Still I Stood

I knew the flashlight was going to go out. I knew it for a good twenty minutes, picking my way over the boulders and tree roots, trying desperately to get back to the trailhead before the dimming bulb flickered its last beam of sight. Why did I set out so late? Why did I stay so long? I knew better, and now there I was deep in the untamed woods of the escarpment, alone and suddenly cold—not afraid. No, I was not going to be afraid. I got myself into this mess, and I would get myself out. I just needed to think it through.

When the light dimmed for the last time the darkness swallowed me up. It was so complete, so solid, it took my breath away. A gulp. Two gulps. Three gulps to swallow the lump in my throat and start my breathing again. I did a test shuffle forward, scarcely taking my feet off the ground. I knew that one false move would snag my foot in a root and crumple me over to raw egg crack my head open on the rocks that jutted at intervals out of the ancient glacier-scraped ground. Arms extended straight out both sides, I felt for the foliage that should mark where the trail stopped and the forest began. One rough tree trunk felt just like the next and my feet couldn’t interpret the difference between forest floor and trail. Failing to read the Braille of the woods I realized I was well and truly stranded.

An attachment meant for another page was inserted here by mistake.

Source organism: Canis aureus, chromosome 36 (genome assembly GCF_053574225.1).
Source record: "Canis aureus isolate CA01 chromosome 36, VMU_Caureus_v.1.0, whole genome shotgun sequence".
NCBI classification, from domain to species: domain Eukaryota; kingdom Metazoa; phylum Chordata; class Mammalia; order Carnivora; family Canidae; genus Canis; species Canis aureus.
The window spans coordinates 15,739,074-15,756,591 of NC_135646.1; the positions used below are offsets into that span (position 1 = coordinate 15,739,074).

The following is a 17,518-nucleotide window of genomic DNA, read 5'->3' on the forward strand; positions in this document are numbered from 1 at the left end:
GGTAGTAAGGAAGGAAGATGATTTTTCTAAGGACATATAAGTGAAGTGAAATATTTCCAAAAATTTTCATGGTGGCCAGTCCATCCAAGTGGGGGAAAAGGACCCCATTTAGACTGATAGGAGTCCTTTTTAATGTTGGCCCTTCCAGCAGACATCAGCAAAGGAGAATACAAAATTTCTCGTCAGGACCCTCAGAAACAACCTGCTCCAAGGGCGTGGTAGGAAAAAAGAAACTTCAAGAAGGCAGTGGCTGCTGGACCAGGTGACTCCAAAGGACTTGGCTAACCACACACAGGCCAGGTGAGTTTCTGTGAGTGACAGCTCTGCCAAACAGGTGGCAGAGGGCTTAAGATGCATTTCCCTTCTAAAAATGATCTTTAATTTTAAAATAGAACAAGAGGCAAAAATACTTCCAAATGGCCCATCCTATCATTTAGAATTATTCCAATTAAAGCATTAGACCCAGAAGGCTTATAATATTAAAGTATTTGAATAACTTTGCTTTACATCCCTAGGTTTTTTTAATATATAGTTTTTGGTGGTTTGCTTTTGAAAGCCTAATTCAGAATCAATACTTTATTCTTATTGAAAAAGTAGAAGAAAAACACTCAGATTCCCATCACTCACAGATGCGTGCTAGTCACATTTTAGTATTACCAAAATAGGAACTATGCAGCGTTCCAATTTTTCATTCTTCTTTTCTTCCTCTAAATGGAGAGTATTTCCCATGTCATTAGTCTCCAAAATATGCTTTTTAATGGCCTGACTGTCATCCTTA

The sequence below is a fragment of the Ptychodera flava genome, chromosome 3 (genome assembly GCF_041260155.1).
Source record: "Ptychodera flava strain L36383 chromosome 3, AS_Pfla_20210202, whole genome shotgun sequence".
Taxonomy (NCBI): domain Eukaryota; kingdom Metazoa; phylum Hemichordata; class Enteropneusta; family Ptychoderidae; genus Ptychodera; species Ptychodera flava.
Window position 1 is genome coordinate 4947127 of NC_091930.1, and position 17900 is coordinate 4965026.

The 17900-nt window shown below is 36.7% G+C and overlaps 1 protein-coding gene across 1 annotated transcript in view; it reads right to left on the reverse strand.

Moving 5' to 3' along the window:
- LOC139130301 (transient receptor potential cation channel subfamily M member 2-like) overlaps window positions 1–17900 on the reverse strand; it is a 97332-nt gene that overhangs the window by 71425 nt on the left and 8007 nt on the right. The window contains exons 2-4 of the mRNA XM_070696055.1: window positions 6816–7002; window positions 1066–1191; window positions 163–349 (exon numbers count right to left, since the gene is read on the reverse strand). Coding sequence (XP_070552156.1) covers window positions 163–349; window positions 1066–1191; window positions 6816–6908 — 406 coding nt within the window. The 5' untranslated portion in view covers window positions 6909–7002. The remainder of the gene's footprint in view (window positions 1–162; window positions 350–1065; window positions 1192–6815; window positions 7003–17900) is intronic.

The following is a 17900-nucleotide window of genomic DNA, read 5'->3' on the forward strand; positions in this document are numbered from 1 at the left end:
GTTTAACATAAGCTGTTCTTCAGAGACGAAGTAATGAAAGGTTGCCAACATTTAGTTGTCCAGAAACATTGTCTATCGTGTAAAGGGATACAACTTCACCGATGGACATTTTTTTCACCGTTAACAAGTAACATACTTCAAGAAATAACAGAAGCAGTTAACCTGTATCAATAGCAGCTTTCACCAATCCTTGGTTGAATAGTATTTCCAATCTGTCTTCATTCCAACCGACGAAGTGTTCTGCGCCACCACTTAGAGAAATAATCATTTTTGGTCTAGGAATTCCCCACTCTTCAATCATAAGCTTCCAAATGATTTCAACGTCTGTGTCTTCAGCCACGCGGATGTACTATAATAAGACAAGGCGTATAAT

If I pushed forward I ran the risk of wandering off the edge of the escarpment, plummeting who knows how far to watermelon burst on the jagged rocks and pines below. Failing that, a crevasse hiding in the impenetrable dark would grab my feet, dry chicken bone snapping legs that wouldn’t walk again.